The historic Welsh fishing location of Goldcliff, in Newport, gets its name from the limestone cliff which rises over a bed of yellow mica at shore level and has a glittering appearance in the sunshine, especially to boats in the Bristol Channel.
Anglers fishing this mark have two locations to choose from depending on the tides.
On the larger tides, you can fish over high tide from the sea wall.
On a smaller tide, anglers can venture out on to the mud and peat beds in front of the wall.
It’s the latter which seems to be the most productive, but always remember safety and have the correct times of tides to avoid a steady flooding tide swamping you.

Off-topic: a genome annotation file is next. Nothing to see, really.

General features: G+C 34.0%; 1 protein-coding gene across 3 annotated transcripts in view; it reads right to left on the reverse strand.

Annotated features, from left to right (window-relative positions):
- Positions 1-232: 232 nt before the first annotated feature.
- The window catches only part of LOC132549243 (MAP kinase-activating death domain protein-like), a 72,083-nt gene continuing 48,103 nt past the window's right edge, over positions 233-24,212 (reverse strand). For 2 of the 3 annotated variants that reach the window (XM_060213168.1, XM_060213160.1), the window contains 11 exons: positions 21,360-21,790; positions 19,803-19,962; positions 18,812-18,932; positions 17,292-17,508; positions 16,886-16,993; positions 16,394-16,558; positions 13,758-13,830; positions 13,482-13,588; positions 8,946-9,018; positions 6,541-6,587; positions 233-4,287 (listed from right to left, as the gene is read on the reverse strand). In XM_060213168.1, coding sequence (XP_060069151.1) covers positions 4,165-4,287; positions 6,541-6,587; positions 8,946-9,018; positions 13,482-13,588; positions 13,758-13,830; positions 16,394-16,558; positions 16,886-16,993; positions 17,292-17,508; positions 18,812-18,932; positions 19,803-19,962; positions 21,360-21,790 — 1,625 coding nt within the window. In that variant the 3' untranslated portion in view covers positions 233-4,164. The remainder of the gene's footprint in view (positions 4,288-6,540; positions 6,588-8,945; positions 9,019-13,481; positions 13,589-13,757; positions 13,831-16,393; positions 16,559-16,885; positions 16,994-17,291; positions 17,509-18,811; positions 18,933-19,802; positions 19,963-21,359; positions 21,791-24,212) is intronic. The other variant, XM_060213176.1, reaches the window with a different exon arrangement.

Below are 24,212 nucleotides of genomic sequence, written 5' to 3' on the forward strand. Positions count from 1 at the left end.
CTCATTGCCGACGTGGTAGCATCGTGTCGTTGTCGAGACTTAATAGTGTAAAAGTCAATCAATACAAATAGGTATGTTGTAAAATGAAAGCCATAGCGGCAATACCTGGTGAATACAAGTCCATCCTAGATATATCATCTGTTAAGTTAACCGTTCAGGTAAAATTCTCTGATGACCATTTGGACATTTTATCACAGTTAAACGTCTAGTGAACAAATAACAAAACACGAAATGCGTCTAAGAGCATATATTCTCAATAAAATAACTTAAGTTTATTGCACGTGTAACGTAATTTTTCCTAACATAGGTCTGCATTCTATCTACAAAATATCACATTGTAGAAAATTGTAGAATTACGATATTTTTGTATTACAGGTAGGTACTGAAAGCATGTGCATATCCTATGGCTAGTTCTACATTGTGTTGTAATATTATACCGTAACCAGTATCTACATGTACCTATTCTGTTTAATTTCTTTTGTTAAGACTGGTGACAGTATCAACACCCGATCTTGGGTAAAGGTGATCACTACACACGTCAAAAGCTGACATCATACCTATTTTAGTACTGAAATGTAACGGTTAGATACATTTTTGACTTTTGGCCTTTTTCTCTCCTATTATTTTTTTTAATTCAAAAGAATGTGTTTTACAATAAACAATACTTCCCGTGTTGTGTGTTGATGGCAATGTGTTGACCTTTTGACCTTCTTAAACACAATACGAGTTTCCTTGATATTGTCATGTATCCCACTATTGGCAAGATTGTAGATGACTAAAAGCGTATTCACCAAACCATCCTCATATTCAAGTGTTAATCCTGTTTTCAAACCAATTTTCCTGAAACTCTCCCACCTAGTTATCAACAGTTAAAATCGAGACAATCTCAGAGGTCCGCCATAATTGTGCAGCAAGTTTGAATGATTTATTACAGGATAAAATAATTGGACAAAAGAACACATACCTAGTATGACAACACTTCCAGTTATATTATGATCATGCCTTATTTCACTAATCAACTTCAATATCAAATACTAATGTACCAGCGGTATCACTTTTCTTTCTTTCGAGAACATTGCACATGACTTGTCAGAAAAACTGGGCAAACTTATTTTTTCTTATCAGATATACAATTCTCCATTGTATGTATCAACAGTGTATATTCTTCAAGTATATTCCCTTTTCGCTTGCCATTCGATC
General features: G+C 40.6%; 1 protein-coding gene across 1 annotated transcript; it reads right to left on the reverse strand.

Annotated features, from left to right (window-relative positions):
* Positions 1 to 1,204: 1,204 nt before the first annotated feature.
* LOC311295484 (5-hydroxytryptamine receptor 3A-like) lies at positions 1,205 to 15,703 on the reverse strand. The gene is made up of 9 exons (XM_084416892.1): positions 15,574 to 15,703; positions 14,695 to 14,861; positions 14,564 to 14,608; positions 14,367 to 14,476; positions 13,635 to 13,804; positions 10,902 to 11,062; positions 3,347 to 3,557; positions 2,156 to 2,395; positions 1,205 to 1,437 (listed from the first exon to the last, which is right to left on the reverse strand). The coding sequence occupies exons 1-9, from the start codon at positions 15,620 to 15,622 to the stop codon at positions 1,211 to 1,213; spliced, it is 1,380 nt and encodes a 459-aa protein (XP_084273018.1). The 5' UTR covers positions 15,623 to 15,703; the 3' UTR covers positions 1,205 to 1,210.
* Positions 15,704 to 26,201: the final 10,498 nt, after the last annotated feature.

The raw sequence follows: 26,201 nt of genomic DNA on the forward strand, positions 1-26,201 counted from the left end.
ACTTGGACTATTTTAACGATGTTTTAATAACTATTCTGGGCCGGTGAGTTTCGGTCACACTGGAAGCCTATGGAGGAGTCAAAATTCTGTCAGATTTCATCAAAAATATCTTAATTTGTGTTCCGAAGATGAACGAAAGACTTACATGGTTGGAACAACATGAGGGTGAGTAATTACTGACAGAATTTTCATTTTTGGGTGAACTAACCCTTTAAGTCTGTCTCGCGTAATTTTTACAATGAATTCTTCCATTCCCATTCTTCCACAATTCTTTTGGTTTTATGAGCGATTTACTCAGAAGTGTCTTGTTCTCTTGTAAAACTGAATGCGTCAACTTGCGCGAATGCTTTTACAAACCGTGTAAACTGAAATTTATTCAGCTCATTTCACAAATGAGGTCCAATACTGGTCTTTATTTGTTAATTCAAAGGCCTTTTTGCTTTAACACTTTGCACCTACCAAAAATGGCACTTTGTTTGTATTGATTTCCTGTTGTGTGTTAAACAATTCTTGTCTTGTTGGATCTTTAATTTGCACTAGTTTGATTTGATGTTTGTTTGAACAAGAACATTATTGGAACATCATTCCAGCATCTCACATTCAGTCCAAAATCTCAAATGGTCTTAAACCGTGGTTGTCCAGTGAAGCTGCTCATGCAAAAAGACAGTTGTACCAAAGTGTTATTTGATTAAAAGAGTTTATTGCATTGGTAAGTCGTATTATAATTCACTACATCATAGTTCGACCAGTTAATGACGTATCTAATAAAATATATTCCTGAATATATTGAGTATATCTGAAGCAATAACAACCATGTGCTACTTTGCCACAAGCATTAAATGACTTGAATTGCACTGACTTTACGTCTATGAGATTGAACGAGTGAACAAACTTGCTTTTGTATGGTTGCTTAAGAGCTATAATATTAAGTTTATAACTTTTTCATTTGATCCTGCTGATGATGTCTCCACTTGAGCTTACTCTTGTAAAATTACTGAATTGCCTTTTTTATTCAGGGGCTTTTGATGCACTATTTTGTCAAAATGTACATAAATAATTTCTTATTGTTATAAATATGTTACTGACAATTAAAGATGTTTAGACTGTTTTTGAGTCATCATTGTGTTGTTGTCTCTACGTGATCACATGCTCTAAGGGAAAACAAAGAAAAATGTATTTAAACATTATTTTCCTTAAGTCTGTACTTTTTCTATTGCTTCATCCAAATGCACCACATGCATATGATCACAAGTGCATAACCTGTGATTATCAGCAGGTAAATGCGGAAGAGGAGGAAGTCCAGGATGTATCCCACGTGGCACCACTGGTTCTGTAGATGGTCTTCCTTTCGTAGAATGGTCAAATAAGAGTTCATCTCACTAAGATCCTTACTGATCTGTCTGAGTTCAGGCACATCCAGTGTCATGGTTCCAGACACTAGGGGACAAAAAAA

Eels, flounders, thornback rays, bass, conger eels and some big Dover soles are all resident here, and provide most of the action.
Sometimes the tide can run very hard here, so use paternoster rigs anchored by a 5oz breakout sinker to hold bottom.
At times, it may be necessary to cast uptide of your chosen spot, and then release a long bow of line to ensure that your rig stays firmly anchored in place.
Local anglers swear that it’s better to fish this mark at night, but daylight hours still produce the goods.
Ragworms usually outfish any other bait, but crabs and fish baits certainly seem to take their fair share.